From time to time we are asked by the users of MoSKito, how to do this or that, and how to implement a specific use-case with MoSKito. This is why we started a recipes section in our documentation and now also on the blog. A recipe will describe how to achieve a specific goal.
So the original question which led to this recipe: “Lets say I have a process, some kind of job, which is running every x seconds, and I want to monitor the number of successful and unsuccessful executions, with least possible effort”. And here how it goes.
Applications grow. At least successful applications. At some point your growing application will require a loadbalancer. It may be for scaling or availability purpose or something else. The day your application runs behind the loadbalancer first time will make you proud. And it will make you ask, how can I control what the loadbalancer thinks of my application availability? This is how.
About 10 years ago log4j was the logging framework for java. Years passed and many logging frameworks emerged. For many people, including myself, logback is the new log4j (and that is not only because of Ceki).
Unfortunately it is not possible to run logback as slf4j implementation OOTB in JBoss like in Tomcat. The following 5 steps explain you how to get it running.
Dear MoSKito-rians and those to become MoSKitorians in the next year!
This year was very successful for MoSKito: about 15 releases, multiple conference and press appearances, and a lot of user activity, especially by the end of the year. All of this makes us really proud of our project.
Looking back at our achievements, we are holding still for a moment to enjoy the Quietness of the next two weeks before the next year, which promises to be even more inspiring and exciting.
We would like to use this moment and wish you quiet, recreative and contemplative holidays and a very successful 2014.
Leon Rosenberg and the MoSKito Team.
Why do you need software architecture?
Since 2.1.0 version, configureMe provides the ability to view a list of configuration files, each config file separately, and its attributes, that used by default environment and content of this configuration.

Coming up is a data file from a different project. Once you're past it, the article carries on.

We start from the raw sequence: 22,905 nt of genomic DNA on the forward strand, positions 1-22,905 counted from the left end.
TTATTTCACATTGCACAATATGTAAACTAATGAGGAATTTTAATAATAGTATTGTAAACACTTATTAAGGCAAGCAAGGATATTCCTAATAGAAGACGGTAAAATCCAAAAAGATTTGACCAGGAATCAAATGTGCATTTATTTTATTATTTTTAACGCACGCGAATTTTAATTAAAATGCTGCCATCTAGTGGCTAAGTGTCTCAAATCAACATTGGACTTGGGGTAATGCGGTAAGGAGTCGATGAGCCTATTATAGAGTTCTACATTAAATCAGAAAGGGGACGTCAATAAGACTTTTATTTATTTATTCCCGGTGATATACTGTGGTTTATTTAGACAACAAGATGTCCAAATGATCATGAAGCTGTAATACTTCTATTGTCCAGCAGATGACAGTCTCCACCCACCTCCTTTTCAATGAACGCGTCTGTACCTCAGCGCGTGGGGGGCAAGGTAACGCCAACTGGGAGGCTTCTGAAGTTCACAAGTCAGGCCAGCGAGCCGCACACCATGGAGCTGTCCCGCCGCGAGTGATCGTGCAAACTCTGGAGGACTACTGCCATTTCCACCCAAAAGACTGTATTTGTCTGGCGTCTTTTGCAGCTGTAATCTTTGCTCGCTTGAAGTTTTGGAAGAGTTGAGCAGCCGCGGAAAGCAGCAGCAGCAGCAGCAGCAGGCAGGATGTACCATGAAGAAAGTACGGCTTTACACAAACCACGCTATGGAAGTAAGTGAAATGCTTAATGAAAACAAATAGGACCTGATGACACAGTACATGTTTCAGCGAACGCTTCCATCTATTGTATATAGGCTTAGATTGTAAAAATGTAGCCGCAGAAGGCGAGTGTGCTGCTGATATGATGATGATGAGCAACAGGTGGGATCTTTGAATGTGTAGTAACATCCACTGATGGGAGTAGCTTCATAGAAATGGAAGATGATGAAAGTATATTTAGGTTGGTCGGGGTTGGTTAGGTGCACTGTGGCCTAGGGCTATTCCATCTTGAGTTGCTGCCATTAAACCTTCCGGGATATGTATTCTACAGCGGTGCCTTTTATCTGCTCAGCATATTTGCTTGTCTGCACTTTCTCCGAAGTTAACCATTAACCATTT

For this functionality was used JMX API, namely managed beans, or MBeans and created MBeanRegisterUtil class. This class contains regMBean method, which doing registration of your mBean in MBean server. And also had been created mBeans for providing information about your configurations files:
WatchedConfigFilesMBean – provides list of config files.
This is a small sidekick for this post. People often complain that automating the deployment line is sooooooo hard. It isn’t. This post explains the simplest way to automate something with the less possible effort.
I have had 2 talks about DevOps@Runtime (here and here), I’ve also been talking to people about the topic and I’ve promised to write a blog post about it, which I’m doing now. But before I can start with the Runtime, I have to talk a bit about DevOps in general and what it is. Therefore, in the prologue I will explain DevOps in a NutShell 😉
I just came back from the DevOpsDays 2013 in Berlin earlier this week, and wanted to share my impressions.
Back in 2010 we were helping Parship to migrate their platform to a new provider and establish working application management. Migration to a new hosting provider and parallel re-architecturing of the platform is a funny combination and it actually rattled from time to time. Now imagine the situation were you have 4 different parties with at least 4 different tools and every tool shows something different.